Once you’ve got your head around appointments and check-ups that need to happen, you can start thinking about other decisions you’ll need to make during your pregnancy. Things such as what kind of care provider you’d prefer, where you’d like to birth, what kind of prenatal class you want to take (I’ve heard this online one is pretty great 😉 ), if you want to plan an announcement or babymoon. But don’t forget, there’s plenty of time for all of this but if it helps you feel more relaxed and in control, use your downtime to start researching and noting down any ideas or preferences you have at this stage.
Your biggest priority right now though is to take care of yourself and your tiny but rapidly growing bub! You’ll have plenty of time and really, at the end of the day, your end goal is a healthy baby and healthy you.
4. Rest when you can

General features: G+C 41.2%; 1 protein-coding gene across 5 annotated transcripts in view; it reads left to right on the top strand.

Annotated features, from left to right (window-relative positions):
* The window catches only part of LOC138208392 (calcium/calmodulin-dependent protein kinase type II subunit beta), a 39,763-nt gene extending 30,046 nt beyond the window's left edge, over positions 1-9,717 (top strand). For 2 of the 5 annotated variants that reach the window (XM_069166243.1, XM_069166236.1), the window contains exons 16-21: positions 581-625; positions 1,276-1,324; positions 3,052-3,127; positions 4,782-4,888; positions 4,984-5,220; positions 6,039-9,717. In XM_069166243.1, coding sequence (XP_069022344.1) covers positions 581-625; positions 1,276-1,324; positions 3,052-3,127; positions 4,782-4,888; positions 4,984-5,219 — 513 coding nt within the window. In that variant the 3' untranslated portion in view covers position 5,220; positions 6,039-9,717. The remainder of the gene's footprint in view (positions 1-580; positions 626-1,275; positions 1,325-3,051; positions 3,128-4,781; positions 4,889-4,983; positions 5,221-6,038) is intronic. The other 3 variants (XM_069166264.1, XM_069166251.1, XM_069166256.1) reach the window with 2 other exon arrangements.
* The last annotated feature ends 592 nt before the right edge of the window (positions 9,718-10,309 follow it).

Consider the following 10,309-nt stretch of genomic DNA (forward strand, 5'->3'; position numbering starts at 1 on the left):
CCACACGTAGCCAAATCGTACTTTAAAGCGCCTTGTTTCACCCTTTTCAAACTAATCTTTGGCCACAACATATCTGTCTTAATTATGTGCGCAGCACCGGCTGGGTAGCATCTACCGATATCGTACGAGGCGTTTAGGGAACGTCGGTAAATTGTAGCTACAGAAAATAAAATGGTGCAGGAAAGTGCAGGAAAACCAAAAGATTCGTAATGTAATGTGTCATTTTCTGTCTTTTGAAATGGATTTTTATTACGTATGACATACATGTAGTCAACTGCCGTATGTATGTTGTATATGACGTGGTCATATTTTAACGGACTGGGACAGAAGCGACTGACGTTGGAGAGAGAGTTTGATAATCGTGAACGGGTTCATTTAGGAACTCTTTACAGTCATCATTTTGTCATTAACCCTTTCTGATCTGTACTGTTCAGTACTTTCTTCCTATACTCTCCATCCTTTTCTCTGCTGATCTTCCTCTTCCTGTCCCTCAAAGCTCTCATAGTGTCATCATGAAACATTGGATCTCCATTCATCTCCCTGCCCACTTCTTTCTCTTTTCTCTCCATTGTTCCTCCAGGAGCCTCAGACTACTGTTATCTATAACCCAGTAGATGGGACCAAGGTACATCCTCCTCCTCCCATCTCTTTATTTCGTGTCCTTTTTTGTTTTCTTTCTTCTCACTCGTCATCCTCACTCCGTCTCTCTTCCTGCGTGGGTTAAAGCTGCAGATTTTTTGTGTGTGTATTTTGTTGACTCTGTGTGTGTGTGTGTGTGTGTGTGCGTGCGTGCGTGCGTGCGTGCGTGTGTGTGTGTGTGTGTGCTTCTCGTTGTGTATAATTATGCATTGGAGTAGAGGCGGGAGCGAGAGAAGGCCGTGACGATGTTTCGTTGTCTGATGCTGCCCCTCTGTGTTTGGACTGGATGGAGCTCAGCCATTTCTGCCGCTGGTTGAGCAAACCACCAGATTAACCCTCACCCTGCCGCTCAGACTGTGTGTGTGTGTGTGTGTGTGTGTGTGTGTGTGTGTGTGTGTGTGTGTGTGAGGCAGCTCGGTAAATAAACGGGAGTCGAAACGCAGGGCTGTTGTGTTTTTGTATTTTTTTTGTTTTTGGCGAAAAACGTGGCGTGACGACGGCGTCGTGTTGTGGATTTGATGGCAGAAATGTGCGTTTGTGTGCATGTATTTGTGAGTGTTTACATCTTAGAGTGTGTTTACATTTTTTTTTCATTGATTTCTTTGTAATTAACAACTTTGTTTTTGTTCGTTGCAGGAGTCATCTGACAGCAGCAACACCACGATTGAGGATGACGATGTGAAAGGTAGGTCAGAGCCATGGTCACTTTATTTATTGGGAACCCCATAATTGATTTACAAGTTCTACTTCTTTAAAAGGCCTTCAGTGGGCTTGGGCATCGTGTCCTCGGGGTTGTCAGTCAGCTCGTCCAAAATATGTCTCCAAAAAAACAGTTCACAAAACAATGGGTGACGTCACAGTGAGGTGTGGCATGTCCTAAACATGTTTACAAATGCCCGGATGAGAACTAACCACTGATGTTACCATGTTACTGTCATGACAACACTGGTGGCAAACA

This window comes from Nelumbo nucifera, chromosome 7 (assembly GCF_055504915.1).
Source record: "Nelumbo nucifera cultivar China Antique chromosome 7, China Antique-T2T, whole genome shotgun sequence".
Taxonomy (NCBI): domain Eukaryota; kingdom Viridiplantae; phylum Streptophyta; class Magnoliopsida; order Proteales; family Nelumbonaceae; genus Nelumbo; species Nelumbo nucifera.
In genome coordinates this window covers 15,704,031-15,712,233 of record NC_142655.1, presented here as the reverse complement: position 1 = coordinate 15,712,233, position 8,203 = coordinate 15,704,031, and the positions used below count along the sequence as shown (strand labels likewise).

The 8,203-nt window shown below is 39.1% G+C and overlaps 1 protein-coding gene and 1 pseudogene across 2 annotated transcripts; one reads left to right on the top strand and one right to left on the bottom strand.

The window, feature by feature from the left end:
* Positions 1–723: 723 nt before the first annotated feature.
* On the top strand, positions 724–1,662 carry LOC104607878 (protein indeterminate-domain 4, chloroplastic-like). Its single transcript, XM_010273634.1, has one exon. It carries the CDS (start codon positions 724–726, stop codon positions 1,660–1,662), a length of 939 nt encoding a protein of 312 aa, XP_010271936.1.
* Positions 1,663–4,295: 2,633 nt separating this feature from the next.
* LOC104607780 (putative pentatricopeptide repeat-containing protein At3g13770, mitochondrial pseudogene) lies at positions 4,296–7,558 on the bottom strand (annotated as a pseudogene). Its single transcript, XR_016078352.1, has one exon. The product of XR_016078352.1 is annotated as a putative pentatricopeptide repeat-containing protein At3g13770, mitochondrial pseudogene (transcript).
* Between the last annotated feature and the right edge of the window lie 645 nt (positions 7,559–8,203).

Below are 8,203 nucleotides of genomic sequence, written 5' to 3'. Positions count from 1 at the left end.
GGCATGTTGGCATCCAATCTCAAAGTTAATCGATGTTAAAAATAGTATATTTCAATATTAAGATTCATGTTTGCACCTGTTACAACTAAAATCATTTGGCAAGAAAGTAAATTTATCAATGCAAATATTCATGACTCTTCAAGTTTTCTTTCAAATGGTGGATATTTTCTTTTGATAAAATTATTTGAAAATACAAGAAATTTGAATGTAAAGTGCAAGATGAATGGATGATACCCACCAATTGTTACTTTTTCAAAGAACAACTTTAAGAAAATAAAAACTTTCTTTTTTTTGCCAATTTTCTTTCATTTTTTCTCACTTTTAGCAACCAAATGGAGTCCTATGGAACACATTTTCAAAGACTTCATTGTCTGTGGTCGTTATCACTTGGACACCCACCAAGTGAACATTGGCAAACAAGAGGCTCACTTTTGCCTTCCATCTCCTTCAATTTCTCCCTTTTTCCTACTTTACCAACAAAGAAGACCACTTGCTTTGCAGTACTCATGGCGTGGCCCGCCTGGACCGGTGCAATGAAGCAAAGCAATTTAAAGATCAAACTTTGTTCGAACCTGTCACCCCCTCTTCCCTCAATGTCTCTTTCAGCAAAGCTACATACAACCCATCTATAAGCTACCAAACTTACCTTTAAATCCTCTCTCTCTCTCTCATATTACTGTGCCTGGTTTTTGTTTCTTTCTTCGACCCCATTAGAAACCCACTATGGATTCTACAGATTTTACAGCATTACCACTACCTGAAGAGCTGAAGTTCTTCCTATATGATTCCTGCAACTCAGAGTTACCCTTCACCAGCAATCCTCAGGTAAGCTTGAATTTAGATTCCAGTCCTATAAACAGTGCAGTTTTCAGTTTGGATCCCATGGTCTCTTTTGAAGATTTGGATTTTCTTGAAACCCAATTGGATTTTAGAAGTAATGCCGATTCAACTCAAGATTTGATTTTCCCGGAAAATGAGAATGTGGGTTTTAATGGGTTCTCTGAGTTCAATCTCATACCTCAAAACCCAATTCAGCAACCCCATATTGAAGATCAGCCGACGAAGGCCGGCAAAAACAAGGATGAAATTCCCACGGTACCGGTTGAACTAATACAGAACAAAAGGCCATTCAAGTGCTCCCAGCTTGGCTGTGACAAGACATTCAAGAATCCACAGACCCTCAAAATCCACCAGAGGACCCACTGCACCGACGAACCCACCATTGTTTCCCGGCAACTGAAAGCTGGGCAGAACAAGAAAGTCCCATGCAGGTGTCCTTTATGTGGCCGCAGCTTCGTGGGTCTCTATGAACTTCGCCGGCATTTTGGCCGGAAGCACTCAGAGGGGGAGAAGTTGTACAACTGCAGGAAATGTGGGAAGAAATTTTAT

If you manage to get through the first trimester without feeling fatigued and utterly exhausted at times – lucky you! Most women will feel extremely tired during the first trimester, which is to be expected when you’re growing not only a tiny human but also a whole new organ (the placenta!).
Your body has so much to adjust to, it’s only natural that you’ll need more rest than usual. So, don’t fight it! If you’re feeling tired, your body is trying to tell you something so take any opportunity you can to go to bed early, sleep in a little or take a nap. I know it can be tricky to nap, especially when you’re at work but even if it’s just 5-10 mins with your eyes closed over your break, it all helps.